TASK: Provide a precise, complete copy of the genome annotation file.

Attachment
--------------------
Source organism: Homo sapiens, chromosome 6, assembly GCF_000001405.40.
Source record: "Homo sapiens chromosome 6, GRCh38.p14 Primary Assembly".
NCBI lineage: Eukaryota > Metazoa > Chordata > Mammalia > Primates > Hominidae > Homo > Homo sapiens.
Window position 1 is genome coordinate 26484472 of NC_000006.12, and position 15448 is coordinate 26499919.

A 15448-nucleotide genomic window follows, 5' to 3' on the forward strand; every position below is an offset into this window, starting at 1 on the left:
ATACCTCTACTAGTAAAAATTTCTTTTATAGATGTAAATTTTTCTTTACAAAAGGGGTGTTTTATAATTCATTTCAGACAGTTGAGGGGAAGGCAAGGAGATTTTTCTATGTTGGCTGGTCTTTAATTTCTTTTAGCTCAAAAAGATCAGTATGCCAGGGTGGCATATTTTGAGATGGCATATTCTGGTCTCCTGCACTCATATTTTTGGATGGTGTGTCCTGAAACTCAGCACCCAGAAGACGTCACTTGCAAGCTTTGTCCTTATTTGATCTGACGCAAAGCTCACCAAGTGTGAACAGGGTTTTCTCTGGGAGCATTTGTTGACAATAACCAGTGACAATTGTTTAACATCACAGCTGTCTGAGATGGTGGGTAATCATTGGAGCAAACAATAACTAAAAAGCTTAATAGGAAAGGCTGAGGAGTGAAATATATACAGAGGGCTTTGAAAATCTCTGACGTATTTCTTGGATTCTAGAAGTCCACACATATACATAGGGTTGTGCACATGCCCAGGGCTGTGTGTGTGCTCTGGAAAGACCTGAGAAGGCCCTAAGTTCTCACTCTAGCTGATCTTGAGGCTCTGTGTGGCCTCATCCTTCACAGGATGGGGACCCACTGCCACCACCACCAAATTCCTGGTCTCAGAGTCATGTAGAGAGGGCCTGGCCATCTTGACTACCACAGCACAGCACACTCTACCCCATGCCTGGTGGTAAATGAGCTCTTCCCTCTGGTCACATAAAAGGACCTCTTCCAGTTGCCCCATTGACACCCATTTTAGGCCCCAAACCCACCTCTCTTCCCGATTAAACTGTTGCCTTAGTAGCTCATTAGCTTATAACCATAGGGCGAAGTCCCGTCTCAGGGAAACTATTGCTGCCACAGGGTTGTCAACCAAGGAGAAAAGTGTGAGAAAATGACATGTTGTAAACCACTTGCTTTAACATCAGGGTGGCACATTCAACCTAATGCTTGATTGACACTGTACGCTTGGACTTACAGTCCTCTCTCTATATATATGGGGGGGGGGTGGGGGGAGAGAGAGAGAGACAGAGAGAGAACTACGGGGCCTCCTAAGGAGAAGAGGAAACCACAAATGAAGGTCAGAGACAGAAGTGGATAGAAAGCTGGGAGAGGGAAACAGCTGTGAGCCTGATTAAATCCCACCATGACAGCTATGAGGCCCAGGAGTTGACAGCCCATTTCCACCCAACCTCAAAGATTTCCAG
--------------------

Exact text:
Source organism: Homo sapiens, chromosome 6, assembly GCF_000001405.40.
Source record: "Homo sapiens chromosome 6, GRCh38.p14 Primary Assembly".
NCBI lineage: Eukaryota > Metazoa > Chordata > Mammalia > Primates > Hominidae > Homo > Homo sapiens.
Window position 1 is genome coordinate 26484472 of NC_000006.12, and position 15448 is coordinate 26499919.

A 15448-nucleotide genomic window follows, 5' to 3' on the forward strand; every position below is an offset into this window, starting at 1 on the left:
ATACCTCTACTAGTAAAAATTTCTTTTATAGATGTAAATTTTTCTTTACAAAAGGGGTGTTTTATAATTCATTTCAGACAGTTGAGGGGAAGGCAAGGAGATTTTTCTATGTTGGCTGGTCTTTAATTTCTTTTAGCTCAAAAAGATCAGTATGCCAGGGTGGCATATTTTGAGATGGCATATTCTGGTCTCCTGCACTCATATTTTTGGATGGTGTGTCCTGAAACTCAGCACCCAGAAGACGTCACTTGCAAGCTTTGTCCTTATTTGATCTGACGCAAAGCTCACCAAGTGTGAACAGGGTTTTCTCTGGGAGCATTTGTTGACAATAACCAGTGACAATTGTTTAACATCACAGCTGTCTGAGATGGTGGGTAATCATTGGAGCAAACAATAACTAAAAAGCTTAATAGGAAAGGCTGAGGAGTGAAATATATACAGAGGGCTTTGAAAATCTCTGACGTATTTCTTGGATTCTAGAAGTCCACACATATACATAGGGTTGTGCACATGCCCAGGGCTGTGTGTGTGCTCTGGAAAGACCTGAGAAGGCCCTAAGTTCTCACTCTAGCTGATCTTGAGGCTCTGTGTGGCCTCATCCTTCACAGGATGGGGACCCACTGCCACCACCACCAAATTCCTGGTCTCAGAGTCATGTAGAGAGGGCCTGGCCATCTTGACTACCACAGCACAGCACACTCTACCCCATGCCTGGTGGTAAATGAGCTCTTCCCTCTGGTCACATAAAAGGACCTCTTCCAGTTGCCCCATTGACACCCATTTTAGGCCCCAAACCCACCTCTCTTCCCGATTAAACTGTTGCCTTAGTAGCTCATTAGCTTATAACCATAGGGCGAAGTCCCGTCTCAGGGAAACTATTGCTGCCACAGGGTTGTCAACCAAGGAGAAAAGTGTGAGAAAATGACATGTTGTAAACCACTTGCTTTAACATCAGGGTGGCACATTCAACCTAATGCTTGATTGACACTGTACGCTTGGACTTACAGTCCTCTCTCTATATATATGGGGGGGGGGTGGGGGGAGAGAGAGAGAGACAGAGAGAGAACTACGGGGCCTCCTAAGGAGAAGAGGAAACCACAAATGAAGGTCAGAGACAGAAGTGGATAGAAAGCTGGGAGAGGGAAACAGCTGTGAGCCTGATTAAATCCCACCATGACAGCTATGAGGCCCAGGAGTTGACAGCCCATTTCCACCCAACCTCAAAGATTTCCAG